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A version of this story appeared previously in Allwork.Space. To read the original, click here.

Shortly after launching Plexpod in suburban Kansas City, founder and lifelong entrepreneur Gerald Smith was approached for a second project: renovating and repurposing a beautiful yet dilapidated middle school.

Teaming with like-minded developers and working with historic preservationists, Gerald set about converting the beloved building into a thriving workspace to nurture a new generation of entrepreneurs. Merging coworking with coliving, Gerald is on a journey to create the largest coworking campus in the world, and it’s happening right in America’s heartland.

1.       Tell me a little bit about yourself and what led you to open a coworking space.  I spent 25 years building several significant businesses. In 2012 my companies were acquired and I was looking for something do.

During that process I discovered coworking and it felt extremely familiar and attractive. It seemed like a good way to create something special and pay it forward to today’s entrepreneurs who are growing the great companies of tomorrow.  

2.       What made you think the coworking would work in Kansas City? I had heard this is not something for the suburban areas. It's for the urban core.

But I don't see what I call the rising creator class or entrepreneurial spirit being confined to any geographic area. The big cities get the attention but there are thriving entrepreneurs everywhere.

That was my theory was and so we launched our first facility. It went to the capacity in four months. That was the start of Plexpod.

Later a development group had formed and they had brought in some consultants to help them identify uses of this property.

They explored all options. They went to nine or ten different cities and even internationally for ideas, but ironically, when they came back, their proposal was, “Have you seen Plexpod in the southern metro area? We think this is your best opportunity to explore.”

Those guys came and met with me and being a property owner myself, we just were able to connect. It was as though we were both sitting on both sides of the table.

3.       What were the design goals in the space renovation?  Plexpod Westport Commons was an historical junior high school built in 1923. This was a huge opportunity to blend historical and modern spaces and we think we accomplished that pretty well.

This is our second location and we spent a lot of time experimenting while launching our first location and we wanted to incorporate much of what we had learned.

Our key focus is discovery. By discovery we mean literally walking through a building. We don't want this room to look like the last room. We want people to go “Oh this is cool.” We take square spaces and we break them into angles and just try to create this unique space where people experience discovery.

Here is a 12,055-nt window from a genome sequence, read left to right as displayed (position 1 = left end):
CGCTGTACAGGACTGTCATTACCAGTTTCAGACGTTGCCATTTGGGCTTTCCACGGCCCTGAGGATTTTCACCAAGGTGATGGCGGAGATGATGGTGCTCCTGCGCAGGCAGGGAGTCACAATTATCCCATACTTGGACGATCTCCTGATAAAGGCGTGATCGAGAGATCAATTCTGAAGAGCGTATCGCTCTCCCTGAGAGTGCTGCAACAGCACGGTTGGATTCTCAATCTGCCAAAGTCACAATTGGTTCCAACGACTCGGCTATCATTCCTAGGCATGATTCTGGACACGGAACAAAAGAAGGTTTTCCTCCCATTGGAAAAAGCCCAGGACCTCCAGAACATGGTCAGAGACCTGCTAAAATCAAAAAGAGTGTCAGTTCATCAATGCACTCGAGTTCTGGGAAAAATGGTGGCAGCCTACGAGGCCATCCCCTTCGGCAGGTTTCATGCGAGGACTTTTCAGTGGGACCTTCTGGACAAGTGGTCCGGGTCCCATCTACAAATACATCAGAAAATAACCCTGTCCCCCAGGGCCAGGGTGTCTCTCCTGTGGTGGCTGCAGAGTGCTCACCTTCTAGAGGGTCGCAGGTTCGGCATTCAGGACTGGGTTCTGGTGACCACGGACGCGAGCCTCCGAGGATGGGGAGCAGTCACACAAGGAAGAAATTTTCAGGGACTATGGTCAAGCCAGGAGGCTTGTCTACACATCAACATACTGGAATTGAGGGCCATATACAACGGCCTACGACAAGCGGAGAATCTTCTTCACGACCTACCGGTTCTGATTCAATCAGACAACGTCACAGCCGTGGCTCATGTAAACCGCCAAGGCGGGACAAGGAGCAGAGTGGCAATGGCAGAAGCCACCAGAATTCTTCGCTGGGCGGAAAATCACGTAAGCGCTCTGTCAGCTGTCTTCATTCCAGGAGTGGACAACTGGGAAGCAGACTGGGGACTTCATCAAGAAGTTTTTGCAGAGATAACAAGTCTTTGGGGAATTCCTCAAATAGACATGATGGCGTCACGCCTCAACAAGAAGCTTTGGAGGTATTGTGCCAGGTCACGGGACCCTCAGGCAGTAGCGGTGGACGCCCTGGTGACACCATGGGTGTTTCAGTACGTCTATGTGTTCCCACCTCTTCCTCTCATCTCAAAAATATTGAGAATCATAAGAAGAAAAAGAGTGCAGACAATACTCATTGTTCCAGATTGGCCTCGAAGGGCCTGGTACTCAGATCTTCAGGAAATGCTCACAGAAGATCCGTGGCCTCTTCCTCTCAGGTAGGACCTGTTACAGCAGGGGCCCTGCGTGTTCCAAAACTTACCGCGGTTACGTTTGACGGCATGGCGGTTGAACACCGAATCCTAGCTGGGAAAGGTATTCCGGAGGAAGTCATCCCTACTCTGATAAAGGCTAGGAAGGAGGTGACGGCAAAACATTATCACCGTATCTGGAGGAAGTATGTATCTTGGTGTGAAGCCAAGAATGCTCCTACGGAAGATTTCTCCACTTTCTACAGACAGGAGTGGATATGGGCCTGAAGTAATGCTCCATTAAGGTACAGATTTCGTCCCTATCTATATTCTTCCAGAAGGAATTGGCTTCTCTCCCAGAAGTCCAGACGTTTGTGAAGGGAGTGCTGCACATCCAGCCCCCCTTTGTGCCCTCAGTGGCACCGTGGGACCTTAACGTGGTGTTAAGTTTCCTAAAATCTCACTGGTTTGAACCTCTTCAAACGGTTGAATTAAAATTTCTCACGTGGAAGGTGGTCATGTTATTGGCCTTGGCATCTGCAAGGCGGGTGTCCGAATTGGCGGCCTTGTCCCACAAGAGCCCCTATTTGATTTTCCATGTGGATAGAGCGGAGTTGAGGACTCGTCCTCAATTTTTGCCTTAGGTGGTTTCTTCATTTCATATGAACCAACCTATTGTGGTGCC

4.       What elements of the building's original use did you incorporate or repurpose?  Everything that was unique to the original building we kept. There is a beautiful theater with ornate design. It features a massive proscenium that reaches from one side of the stage to the other in a complete pattern. It is stunning. Some of the crown molding is 10-12-inches wide.

On the first floor, right outside of the theater, we have called the grand hall that's got a barrel ceiling with very ornate embossing and glazing across the ceiling, marble floors, granite staircases. It's just beautiful. It's something that you could not afford to do today.

The school is a horseshoe: The hallways are 13feet wide hallways and have rows of lockers. Eight hundred and seventy-five lockers. We honored the historics in those hallways and they’re commons areas. So you have everything from ping pong and shuffle board and open enclaves. And people have access to the lockers and use them freely.

5.       Did you break down some of the boxy classrooms? All the unique designs are within the classroom footprints. A lot of the classrooms we left original. You'll see a lot of spaces with original chalk boards and of course we added new technology and white boards but it's just this blend of old and new. It's a great vibe.

What's brilliant about this space is the classrooms are on the exterior of the horseshoe so every room in the building has great views out enormous windows and historics allowed us to remove demising walls between classrooms.

6.       You have a lot of very large spaces. How did you adapt those for current use? There’s a beautiful Broadway-style theater with a balcony and full fly wall and so that's used for events.

Below that is the girl's gym. The gyms are extraordinary. They have these massive windows so everything is exposed with great sunlight We lowered the ceiling, did acoustical treatments, added windows and made it a flat floor event space.

The boy's gym we split up and we did a physical theater so that's where we built out the dance studio, the sport court, our fitness areas.

7.       What challenges did you face in the process?  The project utilized historic tax credits and throughout the process we were committed to honoring the historical aspects of the building and the main challenge was the cost to do that well. These older buildings need a lot of love.

And they include architectural features that we couldn’t afford to do today and yet we had to repair and bring many of those features back to their original majesty.